Archived: Using Applied Geomechanics Model 801 Tiltmeters with NI Wireless Sensor Networks (WSN)

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This document describes the use of Applied Geomechanics tilt sensors with the NI Wireless Sensor Networks (WSN) system for wireless measurements of angular displacement. This document is one in a series of documents describing how to use specific sensor products with the NI WSN system to enable a variety of applications, such as environmental monitoring, climate studies, and resource monitoring. For more information on using other sensors with the NI WSN system, please refer to the WSN Sensor Solutions document.

Applied Geomechanics Model 801 Tuff Tilt Uniaxial Tiltmeter

All tiltmeters utilize some type of tilt transducer that generates an electric signal that corresponds to the level of displacement that the sensor experiences.   While most tiltmeters use an accelerometer or pendulum to sense the incident force of gravity, the Applied Geomechanics Model 801 Tuff Tilt Uniaxial Tiltmeter utilizes an electrolytic solution to sense the amount of tilt experienced by the sensor.   Electrolytic tilt sensors offer very high performance and have no mechanical moving parts to break or wear out.

Figure 1.  Applied Geomechanics Model 801 Tuff Tilt

Although tilt sensors are used in a large variety of applications, the 801 Tuff Tilt is typically used in more rugged environments to monitor anything from land movement, to structure and bridge activity.

Wireless Tilt Measurement

Whether they are deployed in small or large quantities, rugged tilt sensors are often placed in areas where it can be difficult, not to mention expensive, to lay the conduit and wiring required in order to bring tilt measurements into any kind of intelligent control or data logging system.  For situations like this, you can easily combine the NI WSN system with the Model 801 Tuff Tilt to deploy a distributed, wireless tilt monitoring system.

Connecting the Model 801 Tuff Tilt to the WSN-3202 Node

The ±5 V analog output of the Tuff Tilt connect directly to an analog input channel of the WSN-3202.  The Tuff Tilt requires a power supply of 8-18 VDC with an operating current draw of 8 mA.  Even though this is within the specification of the sensor supply output (SEN PWR) of the WSN-3202 node, the inrush current of the Tuff Tilt at power-on exceeds the 20 mA limit of the SEN PWR output.  Therefore, you should power the Tuff Tilt sensor with an external power supply or 12V battery.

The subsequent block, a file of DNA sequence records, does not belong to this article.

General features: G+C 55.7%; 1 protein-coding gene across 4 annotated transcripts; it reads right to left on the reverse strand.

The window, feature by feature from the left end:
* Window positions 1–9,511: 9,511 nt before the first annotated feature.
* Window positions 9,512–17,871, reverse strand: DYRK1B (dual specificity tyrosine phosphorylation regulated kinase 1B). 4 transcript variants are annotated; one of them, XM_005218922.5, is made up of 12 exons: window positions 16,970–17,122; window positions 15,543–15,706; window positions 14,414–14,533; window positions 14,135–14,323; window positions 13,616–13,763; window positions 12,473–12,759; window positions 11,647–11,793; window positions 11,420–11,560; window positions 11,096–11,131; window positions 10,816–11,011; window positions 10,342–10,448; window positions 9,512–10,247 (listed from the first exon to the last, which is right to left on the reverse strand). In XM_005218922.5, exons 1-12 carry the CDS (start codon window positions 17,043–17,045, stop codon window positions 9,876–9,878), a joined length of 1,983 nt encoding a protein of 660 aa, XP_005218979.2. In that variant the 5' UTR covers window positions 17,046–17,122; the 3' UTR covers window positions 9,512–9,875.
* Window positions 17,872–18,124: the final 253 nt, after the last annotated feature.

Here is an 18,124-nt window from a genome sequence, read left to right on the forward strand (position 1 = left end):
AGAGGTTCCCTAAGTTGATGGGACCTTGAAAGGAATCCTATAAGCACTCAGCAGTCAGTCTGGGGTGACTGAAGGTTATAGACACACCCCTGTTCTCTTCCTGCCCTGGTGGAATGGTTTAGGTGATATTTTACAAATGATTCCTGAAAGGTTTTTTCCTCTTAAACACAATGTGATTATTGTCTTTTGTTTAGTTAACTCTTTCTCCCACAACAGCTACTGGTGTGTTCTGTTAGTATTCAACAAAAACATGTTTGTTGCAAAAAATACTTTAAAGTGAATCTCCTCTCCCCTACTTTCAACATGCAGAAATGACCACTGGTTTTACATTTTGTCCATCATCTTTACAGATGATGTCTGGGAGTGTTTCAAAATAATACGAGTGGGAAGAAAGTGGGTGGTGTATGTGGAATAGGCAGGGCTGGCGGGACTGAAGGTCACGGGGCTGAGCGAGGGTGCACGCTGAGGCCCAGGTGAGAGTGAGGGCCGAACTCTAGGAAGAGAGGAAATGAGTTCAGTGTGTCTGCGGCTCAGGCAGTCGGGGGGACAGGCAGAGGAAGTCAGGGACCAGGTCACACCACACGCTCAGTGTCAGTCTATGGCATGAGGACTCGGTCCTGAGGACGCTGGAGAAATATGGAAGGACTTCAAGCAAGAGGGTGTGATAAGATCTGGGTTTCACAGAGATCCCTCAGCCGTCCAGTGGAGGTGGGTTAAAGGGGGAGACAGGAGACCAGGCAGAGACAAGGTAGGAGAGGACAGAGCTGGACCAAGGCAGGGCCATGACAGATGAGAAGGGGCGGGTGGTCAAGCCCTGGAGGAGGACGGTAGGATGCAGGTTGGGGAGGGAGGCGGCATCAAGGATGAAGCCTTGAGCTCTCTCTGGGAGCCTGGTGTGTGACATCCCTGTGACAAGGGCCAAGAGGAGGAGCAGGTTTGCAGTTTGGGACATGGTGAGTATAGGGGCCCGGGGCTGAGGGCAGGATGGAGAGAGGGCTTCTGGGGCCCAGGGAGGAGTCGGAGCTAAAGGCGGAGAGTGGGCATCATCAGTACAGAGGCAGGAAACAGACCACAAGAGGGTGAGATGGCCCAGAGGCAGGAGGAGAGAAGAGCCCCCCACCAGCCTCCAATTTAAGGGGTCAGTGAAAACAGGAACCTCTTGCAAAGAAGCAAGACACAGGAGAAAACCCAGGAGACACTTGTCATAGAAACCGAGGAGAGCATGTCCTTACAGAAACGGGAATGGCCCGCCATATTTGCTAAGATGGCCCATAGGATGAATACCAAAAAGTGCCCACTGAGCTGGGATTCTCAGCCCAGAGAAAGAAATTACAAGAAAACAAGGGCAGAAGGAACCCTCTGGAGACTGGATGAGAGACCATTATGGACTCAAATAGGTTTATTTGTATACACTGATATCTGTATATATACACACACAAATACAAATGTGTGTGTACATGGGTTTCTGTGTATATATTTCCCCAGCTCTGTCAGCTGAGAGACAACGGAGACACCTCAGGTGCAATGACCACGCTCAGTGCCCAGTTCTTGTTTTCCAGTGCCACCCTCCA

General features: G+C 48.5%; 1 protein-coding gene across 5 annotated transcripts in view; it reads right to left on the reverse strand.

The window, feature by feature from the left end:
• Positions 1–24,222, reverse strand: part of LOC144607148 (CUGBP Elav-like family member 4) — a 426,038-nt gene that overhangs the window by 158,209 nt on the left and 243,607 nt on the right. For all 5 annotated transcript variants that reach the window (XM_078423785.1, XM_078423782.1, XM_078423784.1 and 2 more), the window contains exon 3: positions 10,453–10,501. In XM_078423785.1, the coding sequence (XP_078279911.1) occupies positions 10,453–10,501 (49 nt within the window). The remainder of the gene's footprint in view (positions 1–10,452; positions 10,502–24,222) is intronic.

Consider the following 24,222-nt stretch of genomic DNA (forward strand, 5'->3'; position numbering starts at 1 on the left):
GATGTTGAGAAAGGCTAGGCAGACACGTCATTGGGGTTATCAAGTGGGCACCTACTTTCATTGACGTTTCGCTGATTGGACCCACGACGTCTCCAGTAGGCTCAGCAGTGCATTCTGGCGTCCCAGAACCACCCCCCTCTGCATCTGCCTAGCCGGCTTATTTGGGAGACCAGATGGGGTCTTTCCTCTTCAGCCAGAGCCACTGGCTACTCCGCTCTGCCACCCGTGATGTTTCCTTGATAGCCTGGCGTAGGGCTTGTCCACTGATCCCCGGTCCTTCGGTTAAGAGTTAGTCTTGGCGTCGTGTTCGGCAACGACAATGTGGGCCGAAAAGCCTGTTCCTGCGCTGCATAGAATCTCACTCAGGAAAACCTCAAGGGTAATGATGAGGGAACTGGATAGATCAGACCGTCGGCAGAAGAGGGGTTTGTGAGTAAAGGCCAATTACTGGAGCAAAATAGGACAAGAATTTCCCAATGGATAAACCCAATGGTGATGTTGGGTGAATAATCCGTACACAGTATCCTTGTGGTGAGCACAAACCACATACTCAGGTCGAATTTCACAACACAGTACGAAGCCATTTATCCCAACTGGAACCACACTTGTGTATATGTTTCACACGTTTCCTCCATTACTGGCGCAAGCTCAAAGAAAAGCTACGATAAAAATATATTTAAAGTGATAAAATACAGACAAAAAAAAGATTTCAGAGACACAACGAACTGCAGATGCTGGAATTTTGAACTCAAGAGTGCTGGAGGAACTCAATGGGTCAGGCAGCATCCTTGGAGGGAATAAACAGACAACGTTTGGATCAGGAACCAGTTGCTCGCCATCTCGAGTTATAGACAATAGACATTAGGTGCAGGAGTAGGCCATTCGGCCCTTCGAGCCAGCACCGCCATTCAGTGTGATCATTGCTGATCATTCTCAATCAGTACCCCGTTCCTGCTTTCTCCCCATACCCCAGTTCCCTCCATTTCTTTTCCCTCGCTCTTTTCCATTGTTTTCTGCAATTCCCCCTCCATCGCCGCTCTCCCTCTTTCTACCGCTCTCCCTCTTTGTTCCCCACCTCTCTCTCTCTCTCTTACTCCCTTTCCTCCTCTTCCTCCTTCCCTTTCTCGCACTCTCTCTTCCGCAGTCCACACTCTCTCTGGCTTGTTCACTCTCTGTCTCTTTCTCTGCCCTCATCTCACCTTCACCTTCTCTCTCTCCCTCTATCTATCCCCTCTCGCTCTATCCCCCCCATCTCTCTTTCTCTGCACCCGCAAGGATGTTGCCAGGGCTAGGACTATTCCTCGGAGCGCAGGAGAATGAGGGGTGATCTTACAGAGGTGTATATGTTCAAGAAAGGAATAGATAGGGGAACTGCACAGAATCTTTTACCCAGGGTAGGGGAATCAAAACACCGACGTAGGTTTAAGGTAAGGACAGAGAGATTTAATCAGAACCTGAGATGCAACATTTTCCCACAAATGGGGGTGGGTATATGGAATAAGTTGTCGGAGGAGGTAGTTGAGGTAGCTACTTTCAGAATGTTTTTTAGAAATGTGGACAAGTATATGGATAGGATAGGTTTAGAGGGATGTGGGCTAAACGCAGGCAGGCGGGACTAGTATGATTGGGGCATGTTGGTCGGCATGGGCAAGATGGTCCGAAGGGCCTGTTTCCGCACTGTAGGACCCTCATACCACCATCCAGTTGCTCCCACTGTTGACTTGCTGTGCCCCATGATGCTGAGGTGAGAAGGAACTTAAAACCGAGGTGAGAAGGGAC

Figure 2.  Connecting the Model 801 Tuff Tilt Sensor to WSN-3202

Programming NI WSN for use with the Model 801 Tuff Tilt

Using LabVIEW on a host PC with the NI WSN-3202 with the Mode 801 Tuff Tilt

Configuring a LabVIEW program to work with the 801 Tuff Tilt and NI WSN system is very straightforward.  First, you should configure the input range of the WSN-3202 to an input range of ±5V.   This can be set in the Data Configuration section of the NI WSN-3202 Properties window, accessed by right-clicking on the node in the LabVIEW Project.

When programming in LabVIEW, you read the input on an analog input of the WSN-3202 node via a LabVIEW shared variable.   This shared variable returns an unscaled voltage value, which must be scaled to the appropriate tilt angle in degrees.  The scaling factor used depends on what model of the 801 Tuff Tilt you are using, and whether you are reading the input as single-ended or differential.  If using the 801-H model for instance, the scaling factor is 0.1 degrees/Volt in single-ended mode.   An example block diagram of a LabVIEW program that takes a reading, scales the reading to degrees, and displays the value on the front panel, is show in Figure 3.  Consult your 801 Tuff Tilt user manual for more information on what scaling factor you should use for your specific tiltmeter.



Figure 3.  LabVIEW block diagram to acquire, scale and display reading with Model 801 Tuff Tilt

Using LabVIEW WSN Embedded Programs on the NI WSN-3202 with the FP2000

With LabVIEW WSN and the programmable version of the WSN-320s node, you can download and run LabVIEW VIs on the WSN node for local data processing and control.  For example, you could perform the data scaling to engineering units locally on the node, filter the data, program a customized triggering or event detection algorithm, or perform local alarming in the node itself

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